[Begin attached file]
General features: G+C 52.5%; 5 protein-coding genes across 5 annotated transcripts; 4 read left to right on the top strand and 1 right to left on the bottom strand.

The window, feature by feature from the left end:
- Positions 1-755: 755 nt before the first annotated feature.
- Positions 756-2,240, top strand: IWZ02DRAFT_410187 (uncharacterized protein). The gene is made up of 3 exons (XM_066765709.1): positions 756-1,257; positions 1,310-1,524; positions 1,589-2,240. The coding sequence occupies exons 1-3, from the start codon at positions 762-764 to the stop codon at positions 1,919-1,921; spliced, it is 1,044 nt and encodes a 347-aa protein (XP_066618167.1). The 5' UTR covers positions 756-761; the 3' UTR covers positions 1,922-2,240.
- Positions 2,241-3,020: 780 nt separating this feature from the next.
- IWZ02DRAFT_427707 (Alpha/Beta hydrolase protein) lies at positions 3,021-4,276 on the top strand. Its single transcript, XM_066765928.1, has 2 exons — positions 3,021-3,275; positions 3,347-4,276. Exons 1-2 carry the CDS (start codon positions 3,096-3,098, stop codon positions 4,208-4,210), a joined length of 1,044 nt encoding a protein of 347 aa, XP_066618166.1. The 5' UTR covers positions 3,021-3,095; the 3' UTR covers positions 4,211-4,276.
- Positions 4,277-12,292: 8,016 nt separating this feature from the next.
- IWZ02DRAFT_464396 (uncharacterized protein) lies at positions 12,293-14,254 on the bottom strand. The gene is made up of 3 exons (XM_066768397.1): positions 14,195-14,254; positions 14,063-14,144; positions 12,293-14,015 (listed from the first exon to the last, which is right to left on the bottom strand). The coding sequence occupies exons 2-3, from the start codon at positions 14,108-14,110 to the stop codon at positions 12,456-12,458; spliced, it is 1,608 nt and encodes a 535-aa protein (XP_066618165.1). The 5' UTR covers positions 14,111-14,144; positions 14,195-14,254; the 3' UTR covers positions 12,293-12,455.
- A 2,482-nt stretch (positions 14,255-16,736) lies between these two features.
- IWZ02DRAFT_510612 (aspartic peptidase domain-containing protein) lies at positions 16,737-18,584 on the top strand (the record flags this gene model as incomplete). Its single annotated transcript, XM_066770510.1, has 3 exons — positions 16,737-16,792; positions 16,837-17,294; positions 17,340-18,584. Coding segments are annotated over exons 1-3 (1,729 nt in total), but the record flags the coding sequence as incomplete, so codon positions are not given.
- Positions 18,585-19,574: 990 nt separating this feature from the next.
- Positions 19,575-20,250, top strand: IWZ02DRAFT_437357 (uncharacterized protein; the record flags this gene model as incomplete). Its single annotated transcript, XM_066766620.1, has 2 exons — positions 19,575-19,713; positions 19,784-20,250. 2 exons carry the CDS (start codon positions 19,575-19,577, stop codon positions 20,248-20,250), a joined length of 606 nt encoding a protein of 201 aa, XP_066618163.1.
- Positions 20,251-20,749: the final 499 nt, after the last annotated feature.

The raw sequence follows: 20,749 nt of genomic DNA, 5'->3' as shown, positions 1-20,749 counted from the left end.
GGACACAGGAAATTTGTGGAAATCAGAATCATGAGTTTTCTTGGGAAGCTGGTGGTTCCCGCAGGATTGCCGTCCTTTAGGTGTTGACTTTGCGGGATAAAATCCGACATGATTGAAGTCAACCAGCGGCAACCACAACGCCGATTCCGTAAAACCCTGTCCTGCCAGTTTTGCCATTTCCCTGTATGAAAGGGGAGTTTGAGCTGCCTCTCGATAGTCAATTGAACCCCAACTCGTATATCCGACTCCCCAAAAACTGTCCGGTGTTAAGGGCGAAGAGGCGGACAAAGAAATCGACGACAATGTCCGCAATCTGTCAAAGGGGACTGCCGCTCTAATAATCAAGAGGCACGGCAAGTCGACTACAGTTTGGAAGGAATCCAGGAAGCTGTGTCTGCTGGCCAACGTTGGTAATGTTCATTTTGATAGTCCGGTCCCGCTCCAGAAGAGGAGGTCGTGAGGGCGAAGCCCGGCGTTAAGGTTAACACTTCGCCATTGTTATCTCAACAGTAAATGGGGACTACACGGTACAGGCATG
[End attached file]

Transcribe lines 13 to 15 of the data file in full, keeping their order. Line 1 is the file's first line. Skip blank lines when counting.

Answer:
- Positions 20,251-20,749: the final 499 nt, after the last annotated feature.

The raw sequence follows: 20,749 nt of genomic DNA, 5'->3' as shown, positions 1-20,749 counted from the left end.
GGACACAGGAAATTTGTGGAAATCAGAATCATGAGTTTTCTTGGGAAGCTGGTGGTTCCCGCAGGATTGCCGTCCTTTAGGTGTTGACTTTGCGGGATAAAATCCGACATGATTGAAGTCAACCAGCGGCAACCACAACGCCGATTCCGTAAAACCCTGTCCTGCCAGTTTTGCCATTTCCCTGTATGAAAGGGGAGTTTGAGCTGCCTCTCGATAGTCAATTGAACCCCAACTCGTATATCCGACTCCCCAAAAACTGTCCGGTGTTAAGGGCGAAGAGGCGGACAAAGAAATCGACGACAATGTCCGCAATCTGTCAAAGGGGACTGCCGCTCTAATAATCAAGAGGCACGGCAAGTCGACTACAGTTTGGAAGGAATCCAGGAAGCTGTGTCTGCTGGCCAACGTTGGTAATGTTCATTTTGATAGTCCGGTCCCGCTCCAGAAGAGGAGGTCGTGAGGGCGAAGCCCGGCGTTAAGGTTAACACTTCGCCATTGTTATCTCAACAGTAAATGGGGACTACACGGTACAGGCATG